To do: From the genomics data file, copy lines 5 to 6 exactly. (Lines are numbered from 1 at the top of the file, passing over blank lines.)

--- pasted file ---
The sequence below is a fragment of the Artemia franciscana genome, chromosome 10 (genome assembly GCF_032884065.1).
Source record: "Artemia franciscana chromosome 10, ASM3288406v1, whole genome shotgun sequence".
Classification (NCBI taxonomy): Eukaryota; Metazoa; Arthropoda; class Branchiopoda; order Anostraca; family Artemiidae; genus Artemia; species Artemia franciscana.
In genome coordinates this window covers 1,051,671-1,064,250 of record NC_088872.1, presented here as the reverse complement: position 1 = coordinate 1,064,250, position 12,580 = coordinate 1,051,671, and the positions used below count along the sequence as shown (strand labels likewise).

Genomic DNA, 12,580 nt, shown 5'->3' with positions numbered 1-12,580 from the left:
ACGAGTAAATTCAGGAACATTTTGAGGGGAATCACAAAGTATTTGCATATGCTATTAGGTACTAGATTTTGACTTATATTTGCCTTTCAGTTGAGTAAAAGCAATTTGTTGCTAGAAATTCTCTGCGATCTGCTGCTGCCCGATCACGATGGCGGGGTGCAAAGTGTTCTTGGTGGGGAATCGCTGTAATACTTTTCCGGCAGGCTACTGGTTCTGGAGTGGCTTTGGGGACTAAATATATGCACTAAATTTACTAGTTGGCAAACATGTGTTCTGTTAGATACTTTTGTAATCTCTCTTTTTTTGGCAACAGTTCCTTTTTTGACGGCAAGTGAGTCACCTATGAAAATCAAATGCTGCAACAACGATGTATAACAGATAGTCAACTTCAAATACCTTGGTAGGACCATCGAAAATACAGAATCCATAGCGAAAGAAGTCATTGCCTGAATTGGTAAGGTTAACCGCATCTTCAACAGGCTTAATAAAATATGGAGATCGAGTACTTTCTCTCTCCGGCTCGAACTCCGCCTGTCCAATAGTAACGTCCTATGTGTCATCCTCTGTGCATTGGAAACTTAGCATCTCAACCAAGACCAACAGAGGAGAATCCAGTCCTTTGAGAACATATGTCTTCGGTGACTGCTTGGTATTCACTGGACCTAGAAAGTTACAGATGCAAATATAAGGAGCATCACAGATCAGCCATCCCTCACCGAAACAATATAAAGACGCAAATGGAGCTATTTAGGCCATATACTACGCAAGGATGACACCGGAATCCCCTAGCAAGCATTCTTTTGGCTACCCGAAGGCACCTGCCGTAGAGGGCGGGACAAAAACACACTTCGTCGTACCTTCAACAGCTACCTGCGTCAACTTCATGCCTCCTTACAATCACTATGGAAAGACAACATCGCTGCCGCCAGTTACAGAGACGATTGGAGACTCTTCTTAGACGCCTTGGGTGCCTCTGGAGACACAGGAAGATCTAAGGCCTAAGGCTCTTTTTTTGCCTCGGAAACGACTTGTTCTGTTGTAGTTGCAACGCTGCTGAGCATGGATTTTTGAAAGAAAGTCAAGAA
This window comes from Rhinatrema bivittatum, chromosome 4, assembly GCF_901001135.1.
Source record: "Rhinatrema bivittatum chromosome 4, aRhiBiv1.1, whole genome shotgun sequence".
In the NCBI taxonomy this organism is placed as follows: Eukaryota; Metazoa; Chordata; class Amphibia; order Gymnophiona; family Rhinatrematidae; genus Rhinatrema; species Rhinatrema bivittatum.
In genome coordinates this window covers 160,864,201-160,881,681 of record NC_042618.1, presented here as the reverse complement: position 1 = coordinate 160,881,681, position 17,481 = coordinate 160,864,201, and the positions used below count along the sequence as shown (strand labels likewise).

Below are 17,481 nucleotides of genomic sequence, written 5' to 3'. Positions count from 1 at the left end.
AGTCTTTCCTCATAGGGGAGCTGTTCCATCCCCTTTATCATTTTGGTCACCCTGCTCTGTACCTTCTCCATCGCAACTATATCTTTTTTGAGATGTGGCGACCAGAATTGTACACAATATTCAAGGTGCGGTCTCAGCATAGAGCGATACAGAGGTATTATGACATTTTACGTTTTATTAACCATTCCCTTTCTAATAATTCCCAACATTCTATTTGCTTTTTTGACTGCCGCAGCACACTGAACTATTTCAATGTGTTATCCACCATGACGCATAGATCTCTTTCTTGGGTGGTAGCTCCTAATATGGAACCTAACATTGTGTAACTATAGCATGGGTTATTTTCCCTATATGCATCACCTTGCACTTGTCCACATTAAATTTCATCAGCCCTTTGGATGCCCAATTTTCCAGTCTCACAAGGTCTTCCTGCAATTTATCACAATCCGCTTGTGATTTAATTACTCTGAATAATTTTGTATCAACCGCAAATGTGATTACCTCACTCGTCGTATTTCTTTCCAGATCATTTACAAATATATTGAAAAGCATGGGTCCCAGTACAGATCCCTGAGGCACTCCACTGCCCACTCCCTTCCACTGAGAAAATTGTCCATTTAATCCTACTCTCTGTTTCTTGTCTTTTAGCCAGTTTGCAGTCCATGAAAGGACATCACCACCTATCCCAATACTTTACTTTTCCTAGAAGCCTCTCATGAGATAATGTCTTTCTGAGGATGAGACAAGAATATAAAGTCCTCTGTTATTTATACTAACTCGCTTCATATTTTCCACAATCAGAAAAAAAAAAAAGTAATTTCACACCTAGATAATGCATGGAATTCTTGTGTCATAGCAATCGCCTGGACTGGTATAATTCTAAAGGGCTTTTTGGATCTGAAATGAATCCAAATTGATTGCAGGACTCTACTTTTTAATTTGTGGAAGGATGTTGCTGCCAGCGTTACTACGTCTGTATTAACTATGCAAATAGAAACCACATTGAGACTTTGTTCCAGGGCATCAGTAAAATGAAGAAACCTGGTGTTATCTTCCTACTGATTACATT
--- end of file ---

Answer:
Genomic DNA, 12,580 nt, shown 5'->3' with positions numbered 1-12,580 from the left:
ACGAGTAAATTCAGGAACATTTTGAGGGGAATCACAAAGTATTTGCATATGCTATTAGGTACTAGATTTTGACTTATATTTGCCTTTCAGTTGAGTAAAAGCAATTTGTTGCTAGAAATTCTCTGCGATCTGCTGCTGCCCGATCACGATGGCGGGGTGCAAAGTGTTCTTGGTGGGGAATCGCTGTAATACTTTTCCGGCAGGCTACTGGTTCTGGAGTGGCTTTGGGGACTAAATATATGCACTAAATTTACTAGTTGGCAAACATGTGTTCTGTTAGATACTTTTGTAATCTCTCTTTTTTTGGCAACAGTTCCTTTTTTGACGGCAAGTGAGTCACCTATGAAAATCAAATGCTGCAACAACGATGTATAACAGATAGTCAACTTCAAATACCTTGGTAGGACCATCGAAAATACAGAATCCATAGCGAAAGAAGTCATTGCCTGAATTGGTAAGGTTAACCGCATCTTCAACAGGCTTAATAAAATATGGAGATCGAGTACTTTCTCTCTCCGGCTCGAACTCCGCCTGTCCAATAGTAACGTCCTATGTGTCATCCTCTGTGCATTGGAAACTTAGCATCTCAACCAAGACCAACAGAGGAGAATCCAGTCCTTTGAGAACATATGTCTTCGGTGACTGCTTGGTATTCACTGGACCTAGAAAGTTACAGATGCAAATATAAGGAGCATCACAGATCAGCCATCCCTCACCGAAACAATATAAAGACGCAAATGGAGCTATTTAGGCCATATACTACGCAAGGATGACACCGGAATCCCCTAGCAAGCATTCTTTTGGCTACCCGAAGGCACCTGCCGTAGAGGGCGGGACAAAAACACACTTCGTCGTACCTTCAACAGCTACCTGCGTCAACTTCATGCCTCCTTACAATCACTATGGAAAGACAACATCGCTGCCGCCAGTTACAGAGACGATTGGAGACTCTTCTTAGACGCCTTGGGTGCCTCTGGAGACACAGGAAGATCTAAGGCCTAAGGCTCTTTTTTTGCCTCGGAAACGACTTGTTCTGTTGTAGTTGCAACGCTGCTGAGCATGGATTTTTGAAAGAAAGTCAAGAA